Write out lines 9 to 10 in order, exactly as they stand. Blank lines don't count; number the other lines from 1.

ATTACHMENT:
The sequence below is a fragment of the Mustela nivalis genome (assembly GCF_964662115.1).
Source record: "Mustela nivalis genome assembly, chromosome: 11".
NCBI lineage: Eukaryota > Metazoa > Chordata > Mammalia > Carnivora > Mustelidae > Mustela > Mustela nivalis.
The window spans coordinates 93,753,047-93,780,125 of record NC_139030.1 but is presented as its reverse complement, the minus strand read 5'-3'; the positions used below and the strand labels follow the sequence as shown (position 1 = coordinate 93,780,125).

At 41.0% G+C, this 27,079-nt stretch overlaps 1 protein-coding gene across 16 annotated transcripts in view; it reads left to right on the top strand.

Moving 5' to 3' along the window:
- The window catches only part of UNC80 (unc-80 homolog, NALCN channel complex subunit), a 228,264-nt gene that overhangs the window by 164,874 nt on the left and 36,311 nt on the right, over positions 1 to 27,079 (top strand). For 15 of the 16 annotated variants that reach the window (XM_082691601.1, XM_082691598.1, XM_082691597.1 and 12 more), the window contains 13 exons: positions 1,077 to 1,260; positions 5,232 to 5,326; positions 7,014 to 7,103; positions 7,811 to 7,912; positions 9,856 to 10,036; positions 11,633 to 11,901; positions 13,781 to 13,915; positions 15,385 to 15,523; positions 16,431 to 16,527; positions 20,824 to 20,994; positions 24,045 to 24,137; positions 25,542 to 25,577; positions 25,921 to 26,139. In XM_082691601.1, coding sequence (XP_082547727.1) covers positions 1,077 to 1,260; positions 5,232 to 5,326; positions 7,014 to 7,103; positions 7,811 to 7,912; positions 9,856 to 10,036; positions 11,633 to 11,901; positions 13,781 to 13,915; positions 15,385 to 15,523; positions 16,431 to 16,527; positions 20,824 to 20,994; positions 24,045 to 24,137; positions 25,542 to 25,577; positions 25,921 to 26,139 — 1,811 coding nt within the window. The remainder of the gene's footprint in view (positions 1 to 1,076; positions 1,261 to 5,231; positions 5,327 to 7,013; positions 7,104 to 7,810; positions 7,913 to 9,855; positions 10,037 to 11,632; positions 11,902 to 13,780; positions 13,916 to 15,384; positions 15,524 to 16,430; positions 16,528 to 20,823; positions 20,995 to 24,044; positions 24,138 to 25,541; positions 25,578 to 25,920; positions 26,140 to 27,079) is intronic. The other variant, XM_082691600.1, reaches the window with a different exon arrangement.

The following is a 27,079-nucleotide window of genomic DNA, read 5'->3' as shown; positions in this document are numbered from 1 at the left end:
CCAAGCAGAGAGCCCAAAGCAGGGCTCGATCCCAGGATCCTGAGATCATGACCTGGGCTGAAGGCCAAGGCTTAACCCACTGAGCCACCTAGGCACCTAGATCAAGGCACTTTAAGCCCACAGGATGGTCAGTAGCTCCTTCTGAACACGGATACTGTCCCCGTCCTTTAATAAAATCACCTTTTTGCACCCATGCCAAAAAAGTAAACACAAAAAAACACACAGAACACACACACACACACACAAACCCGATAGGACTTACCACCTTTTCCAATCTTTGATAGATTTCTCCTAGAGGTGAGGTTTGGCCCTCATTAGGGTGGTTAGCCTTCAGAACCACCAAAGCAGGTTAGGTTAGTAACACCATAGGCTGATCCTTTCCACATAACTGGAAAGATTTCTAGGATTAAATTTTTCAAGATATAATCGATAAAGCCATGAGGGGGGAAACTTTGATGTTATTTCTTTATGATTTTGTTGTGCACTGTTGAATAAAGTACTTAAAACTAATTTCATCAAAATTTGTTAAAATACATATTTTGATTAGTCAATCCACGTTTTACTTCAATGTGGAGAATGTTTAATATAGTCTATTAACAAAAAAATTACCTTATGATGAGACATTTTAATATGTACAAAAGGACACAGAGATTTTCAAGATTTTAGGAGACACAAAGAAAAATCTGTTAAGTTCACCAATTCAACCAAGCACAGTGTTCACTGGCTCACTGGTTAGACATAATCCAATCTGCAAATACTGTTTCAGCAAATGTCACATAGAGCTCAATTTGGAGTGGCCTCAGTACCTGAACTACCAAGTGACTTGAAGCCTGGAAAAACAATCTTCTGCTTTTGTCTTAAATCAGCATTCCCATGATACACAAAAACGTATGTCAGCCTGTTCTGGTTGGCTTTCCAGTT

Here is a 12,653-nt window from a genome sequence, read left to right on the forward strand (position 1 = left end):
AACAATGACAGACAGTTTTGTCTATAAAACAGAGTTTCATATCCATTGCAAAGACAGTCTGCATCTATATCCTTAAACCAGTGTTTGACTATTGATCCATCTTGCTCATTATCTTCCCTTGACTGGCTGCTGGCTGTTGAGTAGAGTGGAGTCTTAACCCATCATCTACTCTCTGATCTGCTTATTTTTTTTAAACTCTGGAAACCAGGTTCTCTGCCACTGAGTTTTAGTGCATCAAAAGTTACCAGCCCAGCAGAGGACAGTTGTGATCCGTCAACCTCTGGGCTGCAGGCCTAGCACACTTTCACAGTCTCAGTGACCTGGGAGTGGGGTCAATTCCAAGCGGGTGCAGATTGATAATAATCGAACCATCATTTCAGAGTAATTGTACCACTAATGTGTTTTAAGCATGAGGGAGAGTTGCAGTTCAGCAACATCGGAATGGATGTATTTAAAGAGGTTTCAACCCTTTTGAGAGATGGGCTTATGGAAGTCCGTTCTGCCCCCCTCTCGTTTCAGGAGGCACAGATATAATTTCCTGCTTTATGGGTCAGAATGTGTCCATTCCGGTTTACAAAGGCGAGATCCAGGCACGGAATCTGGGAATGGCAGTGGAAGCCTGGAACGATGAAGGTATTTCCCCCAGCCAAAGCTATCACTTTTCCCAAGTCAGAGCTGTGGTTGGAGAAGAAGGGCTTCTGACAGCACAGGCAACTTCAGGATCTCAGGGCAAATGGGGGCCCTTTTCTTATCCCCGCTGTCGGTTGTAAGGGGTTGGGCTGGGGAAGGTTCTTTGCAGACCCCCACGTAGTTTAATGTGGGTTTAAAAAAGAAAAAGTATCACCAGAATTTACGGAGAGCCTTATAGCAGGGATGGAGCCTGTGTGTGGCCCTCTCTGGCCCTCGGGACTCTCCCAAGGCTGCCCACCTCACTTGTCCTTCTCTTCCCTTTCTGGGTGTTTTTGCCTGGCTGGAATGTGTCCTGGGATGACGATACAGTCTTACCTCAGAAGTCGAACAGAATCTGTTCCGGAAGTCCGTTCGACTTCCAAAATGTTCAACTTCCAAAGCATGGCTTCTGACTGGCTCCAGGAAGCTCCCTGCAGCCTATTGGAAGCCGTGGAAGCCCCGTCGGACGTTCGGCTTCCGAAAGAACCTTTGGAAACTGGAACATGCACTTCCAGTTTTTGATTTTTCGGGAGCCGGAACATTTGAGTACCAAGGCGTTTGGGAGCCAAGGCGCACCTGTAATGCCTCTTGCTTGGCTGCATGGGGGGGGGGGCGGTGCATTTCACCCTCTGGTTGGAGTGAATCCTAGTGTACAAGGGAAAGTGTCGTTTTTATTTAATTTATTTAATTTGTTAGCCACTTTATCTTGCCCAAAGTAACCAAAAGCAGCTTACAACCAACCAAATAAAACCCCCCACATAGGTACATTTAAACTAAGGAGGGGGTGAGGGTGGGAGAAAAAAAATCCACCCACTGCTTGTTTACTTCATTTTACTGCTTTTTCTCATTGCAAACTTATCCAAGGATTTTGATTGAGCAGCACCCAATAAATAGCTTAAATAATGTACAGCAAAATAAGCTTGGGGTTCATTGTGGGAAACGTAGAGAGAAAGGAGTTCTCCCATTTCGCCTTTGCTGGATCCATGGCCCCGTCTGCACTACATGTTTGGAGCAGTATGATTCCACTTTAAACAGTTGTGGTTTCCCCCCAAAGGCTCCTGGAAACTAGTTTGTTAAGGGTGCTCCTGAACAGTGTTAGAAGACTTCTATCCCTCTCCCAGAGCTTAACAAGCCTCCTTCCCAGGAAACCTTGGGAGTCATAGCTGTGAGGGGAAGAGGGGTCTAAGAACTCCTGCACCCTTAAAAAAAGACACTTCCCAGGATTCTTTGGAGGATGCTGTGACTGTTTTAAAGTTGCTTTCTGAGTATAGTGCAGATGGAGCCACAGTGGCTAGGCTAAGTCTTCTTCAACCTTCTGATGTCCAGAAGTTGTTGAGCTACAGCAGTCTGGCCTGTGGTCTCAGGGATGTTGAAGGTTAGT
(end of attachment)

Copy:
CCAAGCAGAGAGCCCAAAGCAGGGCTCGATCCCAGGATCCTGAGATCATGACCTGGGCTGAAGGCCAAGGCTTAACCCACTGAGCCACCTAGGCACCTAGATCAAGGCACTTTAAGCCCACAGGATGGTCAGTAGCTCCTTCTGAACACGGATACTGTCCCCGTCCTTTAATAAAATCACCTTTTTGCACCCATGCCAAAAAAGTAAACACAAAAAAACACACAGAACACACACACACACACACAAACCCGATAGGACTTACCACCTTTTCCAATCTTTGATAGATTTCTCCTAGAGGTGAGGTTTGGCCCTCATTAGGGTGGTTAGCCTTCAGAACCACCAAAGCAGGTTAGGTTAGTAACACCATAGGCTGATCCTTTCCACATAACTGGAAAGATTTCTAGGATTAAATTTTTCAAGATATAATCGATAAAGCCATGAGGGGGGAAACTTTGATGTTATTTCTTTATGATTTTGTTGTGCACTGTTGAATAAAGTACTTAAAACTAATTTCATCAAAATTTGTTAAAATACATATTTTGATTAGTCAATCCACGTTTTACTTCAATGTGGAGAATGTTTAATATAGTCTATTAACAAAAAAATTACCTTATGATGAGACATTTTAATATGTACAAAAGGACACAGAGATTTTCAAGATTTTAGGAGACACAAAGAAAAATCTGTTAAGTTCACCAATTCAACCAAGCACAGTGTTCACTGGCTCACTGGTTAGACATAATCCAATCTGCAAATACTGTTTCAGCAAATGTCACATAGAGCTCAATTTGGAGTGGCCTCAGTACCTGAACTACCAAGTGACTTGAAGCCTGGAAAAACAATCTTCTGCTTTTGTCTTAAATCAGCATTCCCATGATACACAAAAACGTATGTCAGCCTGTTCTGGTTGGCTTTCCAGTT

Here is a 12,653-nt window from a genome sequence, read left to right on the forward strand (position 1 = left end):